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Wisconsin diner staff not allowed tips but get attractive wage

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DELTA, WI-- Since 2003, a little Wisconsin diner has been welcoming customers, but in the last five years they have not been required to leave a tip.

Delta Diner changed their tip policy and raised its employee's wages in an attempt to attract the workforce and provide a livable wage.

"Back in 2016, we embraced a non-restaurant model for funding our payroll and our staff," said founder Todd Boucher.

That payroll change for the 24 employees meant they got a starting wage of $15 an hour.

Wisconsin's current hourly wages for tipped restaurant employees sit at $2.33.

This new wage is even higher than the national average for waiters and waitresses at $11.42 an hour.

They made the change because they didn't believe the state's hourly wage for tipped employees was enough to live off of.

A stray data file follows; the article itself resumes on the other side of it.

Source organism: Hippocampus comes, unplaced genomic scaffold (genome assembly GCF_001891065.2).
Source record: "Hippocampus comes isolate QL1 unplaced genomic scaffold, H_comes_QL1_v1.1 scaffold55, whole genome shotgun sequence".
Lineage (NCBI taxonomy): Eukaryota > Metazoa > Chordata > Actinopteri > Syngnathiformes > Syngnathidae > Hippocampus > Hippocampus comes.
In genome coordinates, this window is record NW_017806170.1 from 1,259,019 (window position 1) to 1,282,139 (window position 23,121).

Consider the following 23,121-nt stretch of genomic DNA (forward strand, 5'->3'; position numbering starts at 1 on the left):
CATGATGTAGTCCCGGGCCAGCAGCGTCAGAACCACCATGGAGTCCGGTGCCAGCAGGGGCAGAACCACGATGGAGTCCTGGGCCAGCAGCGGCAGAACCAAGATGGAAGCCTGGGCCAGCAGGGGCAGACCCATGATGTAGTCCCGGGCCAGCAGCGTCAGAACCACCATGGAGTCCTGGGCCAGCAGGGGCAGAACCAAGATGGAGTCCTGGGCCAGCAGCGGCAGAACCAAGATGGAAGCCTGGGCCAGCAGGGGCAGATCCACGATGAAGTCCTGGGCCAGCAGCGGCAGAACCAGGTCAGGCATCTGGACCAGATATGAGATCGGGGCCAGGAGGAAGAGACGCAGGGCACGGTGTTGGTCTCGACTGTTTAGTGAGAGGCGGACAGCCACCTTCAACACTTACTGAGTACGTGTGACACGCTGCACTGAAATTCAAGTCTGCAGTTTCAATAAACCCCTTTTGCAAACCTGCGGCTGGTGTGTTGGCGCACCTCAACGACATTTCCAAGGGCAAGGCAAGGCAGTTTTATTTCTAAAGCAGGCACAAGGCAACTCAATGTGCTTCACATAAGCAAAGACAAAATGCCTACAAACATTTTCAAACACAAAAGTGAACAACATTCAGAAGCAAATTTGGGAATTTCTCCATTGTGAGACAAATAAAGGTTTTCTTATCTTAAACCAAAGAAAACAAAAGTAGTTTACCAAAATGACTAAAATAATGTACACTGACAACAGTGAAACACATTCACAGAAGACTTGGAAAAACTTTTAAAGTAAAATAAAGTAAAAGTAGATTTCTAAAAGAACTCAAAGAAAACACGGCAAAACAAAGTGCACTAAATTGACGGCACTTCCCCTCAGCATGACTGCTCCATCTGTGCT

"Basically, for 13 years there was a bit of a conflict because we're about transparency, we're about making socially conscious decisions," said Boucher. "What's good for the community, what's good for our community base, what are the right things to do."

Wisconsin economic experts say this trend of increasing wages could attract more to the workforce and provide better living experiences.

"It can reduce your stress level, like where the next paycheck will come," said Dr. Sakib Mahmud a Sustainable Management Economics Professor at UW-Superior. "How it will come, if there's a living wage there's less stress, productivity will go up."

Delta Diner founders aim to provide livable wages but also making up for what small business owners can't provide, like health insurance benefits.

"What we can do is on a compensation level people are being paid an amount where they at least have the opportunity to look at insurance in the open market," Boucher said.

Any tips towards the restaurant from customers get donated to the community.

For example, shelters, food banks, and frequent customers in need of help have benefited from the tips.

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Emma Quinn

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